Thursday, April 29, 2010

St. John's Lutheran Church - Greenwich Village

Standing before the white Federal-style church at 81 Christopher Street, it does not take much imagination to envision it as a country church surrounded by grass and trees.  And when it was built between 1821 and 1822, it was exactly that.  What was then the 8th Presbyterian Church faced mostly undeveloped land punctuated with an occasional home.  It would be almost a decade before the grand home of Samuel Whittemore would be built on Grove Street one block to the south, with his stables and carriage house almost directly across the street from the church. 

There seems to be no record of the architect, however he was no beginner.  The symmetrical facade is separated into two main horizonal sections by a protruding stone course.  Above, a pediment sits on a beautiful frieze with delicate Federal decoration.  Three arched windows surmount three arched doorways.  A set of three stone stairs run the length of the structure, giving the Village church a very old-world feel.

A superb belfry with eight louvred, arched openings between eight slender ionic columns sits on an octagonal base, surmounded by a domed cap and diminuative steeple.

The Presbyterians worshipped here for only two decades before selling the building to St. Matthew's Episopal Church in 1842.  From the pulpit here in February 1847 St. Matthew's priest delivered an impassioned plea to his congregation to assist in the relief drive for the Irish Catholics devasted by the potato famine. 

During this period, the German Lutheran population in New York was quickly expanding.  The first Lutherans arrived in America around 1620, settling along the Hudson River.  By the middle of the 18th Century for reasons both logistical and financial, they allied themselves with the Episcopalians.  But by the 1850s the German Lutheran population had quadrupled and, rather than share buildings with the Episopalians as some congregations had been doing, they needed their own churches.

It was probably this Episcopal-Lutheran friendship that initiated the sale of the Christopher Street church to the congregation of St. John's Evangelical Lutheran Church in 1858 for $13,000.  The church that had changed hands three times in only 36 years had finally found a lasting owner.

The congregation almost immediately began improvements on the church, spending $1250 on a new German-built pipe organ and then, in 1866. enlarging it.  In 1886 the church commissioned architects Charles Berg and Edward H. Clark, who would soon become more well-known for designing skyscrapers, to modernize the building.  During this surprisingly sympathetic renovation the cartouche on the facade below the pediment was inscribed "Deutsche Evangelish-Lutherische St. Johannes Kirche" and the exquisite Eastlake-style stained glass windows with hand-painted medallions were installed.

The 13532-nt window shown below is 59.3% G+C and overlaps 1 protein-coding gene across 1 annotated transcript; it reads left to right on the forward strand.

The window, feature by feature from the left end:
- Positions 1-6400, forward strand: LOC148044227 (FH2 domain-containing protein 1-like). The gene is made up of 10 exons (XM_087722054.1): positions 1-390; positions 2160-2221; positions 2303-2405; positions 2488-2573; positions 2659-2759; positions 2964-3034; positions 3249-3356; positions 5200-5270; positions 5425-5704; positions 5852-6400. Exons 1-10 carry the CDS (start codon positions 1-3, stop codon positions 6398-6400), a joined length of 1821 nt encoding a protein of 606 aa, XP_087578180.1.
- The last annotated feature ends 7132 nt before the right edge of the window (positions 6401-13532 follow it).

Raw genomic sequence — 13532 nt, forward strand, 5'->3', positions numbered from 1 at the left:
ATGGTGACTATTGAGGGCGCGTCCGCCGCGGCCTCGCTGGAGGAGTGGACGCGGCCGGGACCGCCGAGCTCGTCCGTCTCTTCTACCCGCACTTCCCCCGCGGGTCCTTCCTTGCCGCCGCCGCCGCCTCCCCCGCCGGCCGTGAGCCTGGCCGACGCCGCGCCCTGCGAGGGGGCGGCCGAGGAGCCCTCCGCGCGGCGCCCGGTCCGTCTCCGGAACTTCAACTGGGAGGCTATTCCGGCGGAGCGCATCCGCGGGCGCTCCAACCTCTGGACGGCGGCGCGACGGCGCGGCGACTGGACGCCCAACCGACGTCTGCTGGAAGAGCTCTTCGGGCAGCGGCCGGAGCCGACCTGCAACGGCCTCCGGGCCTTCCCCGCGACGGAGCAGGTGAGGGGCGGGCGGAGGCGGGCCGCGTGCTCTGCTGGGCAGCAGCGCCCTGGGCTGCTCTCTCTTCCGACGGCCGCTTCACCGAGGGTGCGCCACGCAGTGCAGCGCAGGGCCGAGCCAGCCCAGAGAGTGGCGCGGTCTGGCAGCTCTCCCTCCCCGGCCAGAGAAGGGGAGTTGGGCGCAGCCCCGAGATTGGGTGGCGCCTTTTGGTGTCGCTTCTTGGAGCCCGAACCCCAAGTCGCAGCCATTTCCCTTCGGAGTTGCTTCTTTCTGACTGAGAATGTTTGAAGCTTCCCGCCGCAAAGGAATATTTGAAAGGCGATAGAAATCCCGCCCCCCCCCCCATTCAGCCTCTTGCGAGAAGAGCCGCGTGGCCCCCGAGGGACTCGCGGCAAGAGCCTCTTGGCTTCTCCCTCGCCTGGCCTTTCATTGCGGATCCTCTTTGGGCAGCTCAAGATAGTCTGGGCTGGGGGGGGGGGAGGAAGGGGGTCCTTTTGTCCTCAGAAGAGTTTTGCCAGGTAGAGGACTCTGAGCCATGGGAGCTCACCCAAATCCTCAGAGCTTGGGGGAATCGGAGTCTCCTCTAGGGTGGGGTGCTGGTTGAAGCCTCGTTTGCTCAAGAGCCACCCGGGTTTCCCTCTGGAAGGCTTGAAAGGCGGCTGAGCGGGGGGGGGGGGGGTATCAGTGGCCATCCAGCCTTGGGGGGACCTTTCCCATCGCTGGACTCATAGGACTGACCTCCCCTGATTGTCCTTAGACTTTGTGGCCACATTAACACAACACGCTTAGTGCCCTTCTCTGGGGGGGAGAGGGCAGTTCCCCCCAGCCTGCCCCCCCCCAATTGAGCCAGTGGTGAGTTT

Photograph St. John's Evangelical Lutheran Church





Today the exterior of St. John's is relatively unchanged since its completion in 1822.  Inside, the simple Federal design remains, albeit with the Victorian updating and some 20th Century additions (like the unfortunate choice in ceiling lighting).

photograph St. John's Evangelical Lutheran Church
There is little written about the architecture of St. John's and it is widely overlooked by architectural historians, yet it is a graceful and splendid example of Federal church architecture in New York.

1 comment:

  1. Looking at a birth certificate mailed to our family a very long time ago - note 5 cent stamp - This is an accurate engraving of the church during the time of my ancestor April 1866. You can see the renovation was done later. Original architect unknown, this is interesting to me not only because it was an ancestor, but I would like to visit the current church next time we are in NYC. Also I am an architect - registered with the State of California click link to see scan of birth certificate --> https://www.dropbox.com/s/uv1dsj77xkwm197/Church.jpg

    ReplyDelete